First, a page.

Project aims to digitise rural financial services


A TWO-day workshop in Honiara, Solomon Islands, hopes to find ways to link rural-based savings groups with formal financial services.
The linkage will be through digital channels, according to workshop organisers Pacific Financial Inclusion Programme (PFIP).
The workshop has 30 participants from savings clubs to digital financial services providers and stakeholders.
PFIP acting manager Krishnan Narasimhan said the savings group model could be enhanced through a change onto a digital financial service platform.
“Savings group members require a compelling customer experience to shift to formal channels and transact on a regular basis,” Narasimhan said.
“Through the human-centred design approach that we are employing in this project, we hope to find the right combination of products, pricing, delivery channels and service design to address their needs in dealing with their finances and improve their daily financial lives.”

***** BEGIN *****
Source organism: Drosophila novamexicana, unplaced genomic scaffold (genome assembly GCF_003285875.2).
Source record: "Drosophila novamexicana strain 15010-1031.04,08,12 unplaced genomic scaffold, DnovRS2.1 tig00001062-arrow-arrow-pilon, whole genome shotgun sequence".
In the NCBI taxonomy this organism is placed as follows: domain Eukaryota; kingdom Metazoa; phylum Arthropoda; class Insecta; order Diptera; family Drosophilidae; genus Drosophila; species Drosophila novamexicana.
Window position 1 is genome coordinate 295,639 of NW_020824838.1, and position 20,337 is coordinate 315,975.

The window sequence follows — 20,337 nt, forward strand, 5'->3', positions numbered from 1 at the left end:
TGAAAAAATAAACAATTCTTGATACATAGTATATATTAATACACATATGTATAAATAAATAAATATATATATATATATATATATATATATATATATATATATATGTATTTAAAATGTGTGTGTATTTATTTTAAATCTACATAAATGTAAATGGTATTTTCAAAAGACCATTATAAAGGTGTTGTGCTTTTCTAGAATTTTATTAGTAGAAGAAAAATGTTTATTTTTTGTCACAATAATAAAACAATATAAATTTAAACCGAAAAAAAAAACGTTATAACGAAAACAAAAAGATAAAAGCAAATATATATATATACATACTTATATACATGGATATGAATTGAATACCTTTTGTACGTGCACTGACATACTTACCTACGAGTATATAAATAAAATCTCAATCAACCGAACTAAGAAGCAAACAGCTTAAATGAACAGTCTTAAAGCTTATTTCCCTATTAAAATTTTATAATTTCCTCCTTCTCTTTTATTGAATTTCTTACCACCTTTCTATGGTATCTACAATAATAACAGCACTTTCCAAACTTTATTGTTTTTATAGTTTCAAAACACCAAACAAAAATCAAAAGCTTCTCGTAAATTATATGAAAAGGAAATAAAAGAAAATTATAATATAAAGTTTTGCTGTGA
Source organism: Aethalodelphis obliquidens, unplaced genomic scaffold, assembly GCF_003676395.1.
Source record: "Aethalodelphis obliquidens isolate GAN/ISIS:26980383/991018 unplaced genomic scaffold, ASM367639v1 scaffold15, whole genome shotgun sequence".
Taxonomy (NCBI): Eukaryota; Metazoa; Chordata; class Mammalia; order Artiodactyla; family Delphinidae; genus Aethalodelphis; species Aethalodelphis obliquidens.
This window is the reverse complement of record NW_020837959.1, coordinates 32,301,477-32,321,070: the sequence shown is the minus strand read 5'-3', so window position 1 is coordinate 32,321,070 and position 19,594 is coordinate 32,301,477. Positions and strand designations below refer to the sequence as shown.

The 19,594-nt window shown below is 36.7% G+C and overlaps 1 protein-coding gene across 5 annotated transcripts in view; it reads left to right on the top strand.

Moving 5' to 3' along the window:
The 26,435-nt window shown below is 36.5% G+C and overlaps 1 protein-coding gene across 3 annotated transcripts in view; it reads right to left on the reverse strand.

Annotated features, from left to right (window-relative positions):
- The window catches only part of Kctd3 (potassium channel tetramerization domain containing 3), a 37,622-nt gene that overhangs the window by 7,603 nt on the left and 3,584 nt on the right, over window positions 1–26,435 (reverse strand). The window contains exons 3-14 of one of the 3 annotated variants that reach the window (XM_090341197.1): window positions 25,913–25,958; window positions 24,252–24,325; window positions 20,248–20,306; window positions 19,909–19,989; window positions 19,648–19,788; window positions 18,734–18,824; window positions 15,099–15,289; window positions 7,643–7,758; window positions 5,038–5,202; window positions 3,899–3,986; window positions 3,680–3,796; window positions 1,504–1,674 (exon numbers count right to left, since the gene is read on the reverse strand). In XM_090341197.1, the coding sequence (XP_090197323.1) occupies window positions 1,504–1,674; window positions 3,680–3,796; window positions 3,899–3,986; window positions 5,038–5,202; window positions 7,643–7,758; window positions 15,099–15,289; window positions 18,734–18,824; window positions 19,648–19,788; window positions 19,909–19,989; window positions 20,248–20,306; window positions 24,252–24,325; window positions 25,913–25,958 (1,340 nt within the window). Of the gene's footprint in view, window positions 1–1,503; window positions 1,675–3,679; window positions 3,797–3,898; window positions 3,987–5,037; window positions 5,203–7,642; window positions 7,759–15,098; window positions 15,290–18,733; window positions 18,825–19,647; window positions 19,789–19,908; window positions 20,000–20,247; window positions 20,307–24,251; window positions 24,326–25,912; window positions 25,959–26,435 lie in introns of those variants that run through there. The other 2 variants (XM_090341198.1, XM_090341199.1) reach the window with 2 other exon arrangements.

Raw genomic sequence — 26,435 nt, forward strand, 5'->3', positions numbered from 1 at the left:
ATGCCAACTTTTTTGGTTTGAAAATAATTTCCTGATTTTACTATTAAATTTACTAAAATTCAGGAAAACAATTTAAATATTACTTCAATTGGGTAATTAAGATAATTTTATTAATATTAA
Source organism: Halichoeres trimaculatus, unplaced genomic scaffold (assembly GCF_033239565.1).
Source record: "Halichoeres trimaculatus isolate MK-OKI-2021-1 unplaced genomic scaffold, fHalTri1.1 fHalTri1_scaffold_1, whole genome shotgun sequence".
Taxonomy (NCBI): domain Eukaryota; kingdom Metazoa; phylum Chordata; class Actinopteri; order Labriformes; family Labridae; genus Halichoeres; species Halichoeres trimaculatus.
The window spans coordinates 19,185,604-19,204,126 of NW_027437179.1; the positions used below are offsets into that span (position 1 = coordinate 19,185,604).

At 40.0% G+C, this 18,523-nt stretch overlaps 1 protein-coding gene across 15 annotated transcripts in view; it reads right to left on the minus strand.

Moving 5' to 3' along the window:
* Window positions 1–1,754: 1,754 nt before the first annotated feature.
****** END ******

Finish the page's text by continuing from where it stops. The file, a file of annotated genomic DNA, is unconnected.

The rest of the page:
Central Bank of Solomon Islands (CBSI) deputy governor Gane Simbe said the bank was pleased to support the project.
He said the PFIP projects with savings clubs were necessary from the Solomon Islands context.
“We recognise the earlier work that PFIP had done in developing the savings club manual with best practices following extensive field studies and thereafter their support to institutions like World Vision, Live and Learn, Mothers’ Union, Ministry of Women and others in promoting savings clubs in the remote rural communities of the country, primarily targeting women,” Simbe said.
“Exploring linkage of savings clubs with formal financial services is indeed a good step forward and is in line with national financial inclusion strategies that CBSI is implementing.”
Simbe acknowledged the support of the Australian government in the initiative.

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